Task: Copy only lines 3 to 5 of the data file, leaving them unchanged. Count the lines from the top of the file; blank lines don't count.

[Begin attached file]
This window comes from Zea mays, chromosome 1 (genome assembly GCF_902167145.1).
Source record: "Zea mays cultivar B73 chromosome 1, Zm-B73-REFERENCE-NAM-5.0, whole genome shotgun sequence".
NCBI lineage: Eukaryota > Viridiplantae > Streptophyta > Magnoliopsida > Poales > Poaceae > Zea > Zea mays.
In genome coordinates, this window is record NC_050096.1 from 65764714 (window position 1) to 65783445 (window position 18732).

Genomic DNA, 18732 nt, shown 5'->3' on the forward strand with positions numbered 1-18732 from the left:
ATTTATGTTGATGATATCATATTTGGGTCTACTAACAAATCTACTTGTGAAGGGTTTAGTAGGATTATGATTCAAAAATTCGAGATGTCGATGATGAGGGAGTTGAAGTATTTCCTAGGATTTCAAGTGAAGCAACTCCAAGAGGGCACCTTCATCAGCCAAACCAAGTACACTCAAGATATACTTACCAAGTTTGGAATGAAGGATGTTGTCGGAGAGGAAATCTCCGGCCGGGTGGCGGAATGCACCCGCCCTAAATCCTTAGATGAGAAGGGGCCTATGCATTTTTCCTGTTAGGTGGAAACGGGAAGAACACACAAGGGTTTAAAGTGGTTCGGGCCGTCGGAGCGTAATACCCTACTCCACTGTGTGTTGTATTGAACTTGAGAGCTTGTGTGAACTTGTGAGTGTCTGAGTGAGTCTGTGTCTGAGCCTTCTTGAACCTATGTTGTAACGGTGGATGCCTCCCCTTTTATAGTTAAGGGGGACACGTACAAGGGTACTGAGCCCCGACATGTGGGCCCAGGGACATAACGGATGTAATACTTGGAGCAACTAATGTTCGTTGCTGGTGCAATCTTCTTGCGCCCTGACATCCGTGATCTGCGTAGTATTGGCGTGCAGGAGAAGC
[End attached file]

NCBI lineage: Eukaryota > Viridiplantae > Streptophyta > Magnoliopsida > Poales > Poaceae > Zea > Zea mays.
In genome coordinates, this window is record NC_050096.1 from 65764714 (window position 1) to 65783445 (window position 18732).

Genomic DNA, 18732 nt, shown 5'->3' on the forward strand with positions numbered 1-18732 from the left: